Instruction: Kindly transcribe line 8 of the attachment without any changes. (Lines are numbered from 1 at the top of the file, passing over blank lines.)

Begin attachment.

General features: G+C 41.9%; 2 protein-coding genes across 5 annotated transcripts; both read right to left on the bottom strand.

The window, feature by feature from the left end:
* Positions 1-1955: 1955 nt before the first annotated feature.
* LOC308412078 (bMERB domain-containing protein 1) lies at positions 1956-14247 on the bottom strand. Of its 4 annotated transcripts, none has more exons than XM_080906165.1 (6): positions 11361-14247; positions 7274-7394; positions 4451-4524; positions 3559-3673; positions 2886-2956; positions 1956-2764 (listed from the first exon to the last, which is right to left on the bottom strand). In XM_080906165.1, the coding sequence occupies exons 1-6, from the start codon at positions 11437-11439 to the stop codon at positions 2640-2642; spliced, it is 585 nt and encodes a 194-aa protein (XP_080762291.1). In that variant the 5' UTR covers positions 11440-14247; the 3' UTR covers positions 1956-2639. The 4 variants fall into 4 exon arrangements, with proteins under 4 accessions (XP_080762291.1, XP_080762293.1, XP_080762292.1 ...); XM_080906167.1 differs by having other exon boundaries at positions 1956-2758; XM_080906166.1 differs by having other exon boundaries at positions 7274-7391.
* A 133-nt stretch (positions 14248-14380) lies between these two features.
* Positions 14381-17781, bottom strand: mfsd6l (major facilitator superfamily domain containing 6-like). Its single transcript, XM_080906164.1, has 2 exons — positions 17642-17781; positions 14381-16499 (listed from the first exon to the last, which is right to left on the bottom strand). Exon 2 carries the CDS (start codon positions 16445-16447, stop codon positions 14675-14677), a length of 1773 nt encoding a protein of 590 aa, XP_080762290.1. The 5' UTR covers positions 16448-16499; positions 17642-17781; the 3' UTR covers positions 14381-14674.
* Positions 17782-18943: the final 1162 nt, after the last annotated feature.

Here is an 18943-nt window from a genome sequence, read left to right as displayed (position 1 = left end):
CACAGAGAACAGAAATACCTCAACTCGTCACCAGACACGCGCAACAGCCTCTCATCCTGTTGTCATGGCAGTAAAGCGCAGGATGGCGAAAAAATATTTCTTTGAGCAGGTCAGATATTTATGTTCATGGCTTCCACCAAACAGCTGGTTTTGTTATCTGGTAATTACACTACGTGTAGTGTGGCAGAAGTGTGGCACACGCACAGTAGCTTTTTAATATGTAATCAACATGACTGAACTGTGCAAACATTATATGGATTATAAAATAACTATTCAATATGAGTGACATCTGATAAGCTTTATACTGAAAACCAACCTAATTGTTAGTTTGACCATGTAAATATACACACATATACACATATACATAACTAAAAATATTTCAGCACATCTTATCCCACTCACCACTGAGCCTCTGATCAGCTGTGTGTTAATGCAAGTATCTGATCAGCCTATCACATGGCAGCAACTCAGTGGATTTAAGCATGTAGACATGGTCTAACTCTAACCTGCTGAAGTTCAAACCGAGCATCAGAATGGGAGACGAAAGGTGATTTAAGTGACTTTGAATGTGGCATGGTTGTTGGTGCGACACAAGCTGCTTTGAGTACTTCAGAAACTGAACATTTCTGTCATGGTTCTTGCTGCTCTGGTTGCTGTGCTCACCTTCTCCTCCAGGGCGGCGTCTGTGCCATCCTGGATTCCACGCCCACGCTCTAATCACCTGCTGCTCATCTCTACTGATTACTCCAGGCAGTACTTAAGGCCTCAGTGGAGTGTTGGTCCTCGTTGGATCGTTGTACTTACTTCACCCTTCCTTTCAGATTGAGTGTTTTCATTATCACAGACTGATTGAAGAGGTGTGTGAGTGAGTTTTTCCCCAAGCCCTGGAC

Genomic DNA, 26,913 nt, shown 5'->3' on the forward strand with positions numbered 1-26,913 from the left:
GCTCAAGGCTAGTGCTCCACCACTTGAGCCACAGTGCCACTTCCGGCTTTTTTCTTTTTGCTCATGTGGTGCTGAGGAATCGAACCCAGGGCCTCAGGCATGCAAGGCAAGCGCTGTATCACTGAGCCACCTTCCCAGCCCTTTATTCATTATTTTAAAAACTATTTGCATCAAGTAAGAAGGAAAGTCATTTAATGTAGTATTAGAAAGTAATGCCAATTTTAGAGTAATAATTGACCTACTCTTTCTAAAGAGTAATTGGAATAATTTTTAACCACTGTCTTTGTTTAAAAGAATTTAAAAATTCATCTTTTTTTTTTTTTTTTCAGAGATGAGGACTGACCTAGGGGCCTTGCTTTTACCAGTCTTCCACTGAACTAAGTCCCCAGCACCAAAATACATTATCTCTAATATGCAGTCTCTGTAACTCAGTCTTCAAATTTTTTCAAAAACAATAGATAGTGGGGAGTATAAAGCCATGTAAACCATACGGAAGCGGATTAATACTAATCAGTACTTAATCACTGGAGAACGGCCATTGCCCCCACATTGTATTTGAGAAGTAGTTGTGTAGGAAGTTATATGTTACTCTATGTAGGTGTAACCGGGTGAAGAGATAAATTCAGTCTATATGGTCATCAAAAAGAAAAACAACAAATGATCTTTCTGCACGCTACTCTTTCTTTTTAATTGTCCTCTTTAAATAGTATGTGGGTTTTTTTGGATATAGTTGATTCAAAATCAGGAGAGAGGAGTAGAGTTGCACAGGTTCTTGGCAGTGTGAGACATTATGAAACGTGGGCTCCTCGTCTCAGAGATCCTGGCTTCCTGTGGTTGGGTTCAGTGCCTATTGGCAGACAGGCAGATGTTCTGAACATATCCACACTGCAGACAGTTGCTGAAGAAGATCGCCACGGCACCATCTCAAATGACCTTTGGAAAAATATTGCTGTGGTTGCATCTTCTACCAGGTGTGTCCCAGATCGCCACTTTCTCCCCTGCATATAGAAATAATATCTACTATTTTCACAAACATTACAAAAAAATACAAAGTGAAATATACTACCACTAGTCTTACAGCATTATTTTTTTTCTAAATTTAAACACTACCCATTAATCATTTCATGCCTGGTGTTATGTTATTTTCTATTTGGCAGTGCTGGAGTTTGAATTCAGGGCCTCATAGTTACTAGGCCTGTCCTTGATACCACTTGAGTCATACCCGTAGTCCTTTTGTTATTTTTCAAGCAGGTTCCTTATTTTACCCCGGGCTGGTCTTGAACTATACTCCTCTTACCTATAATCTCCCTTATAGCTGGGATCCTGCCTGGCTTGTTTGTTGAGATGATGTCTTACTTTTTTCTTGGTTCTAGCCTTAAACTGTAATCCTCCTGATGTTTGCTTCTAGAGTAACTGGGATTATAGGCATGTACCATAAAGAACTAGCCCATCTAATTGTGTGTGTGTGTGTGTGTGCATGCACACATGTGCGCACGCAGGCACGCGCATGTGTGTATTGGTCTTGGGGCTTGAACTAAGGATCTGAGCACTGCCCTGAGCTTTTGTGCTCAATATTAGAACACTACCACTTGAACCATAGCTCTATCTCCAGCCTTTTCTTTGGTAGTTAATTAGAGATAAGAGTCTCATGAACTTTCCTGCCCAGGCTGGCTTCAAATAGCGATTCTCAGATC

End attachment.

Here is an 18943-nt window from a genome sequence, read left to right as displayed (position 1 = left end):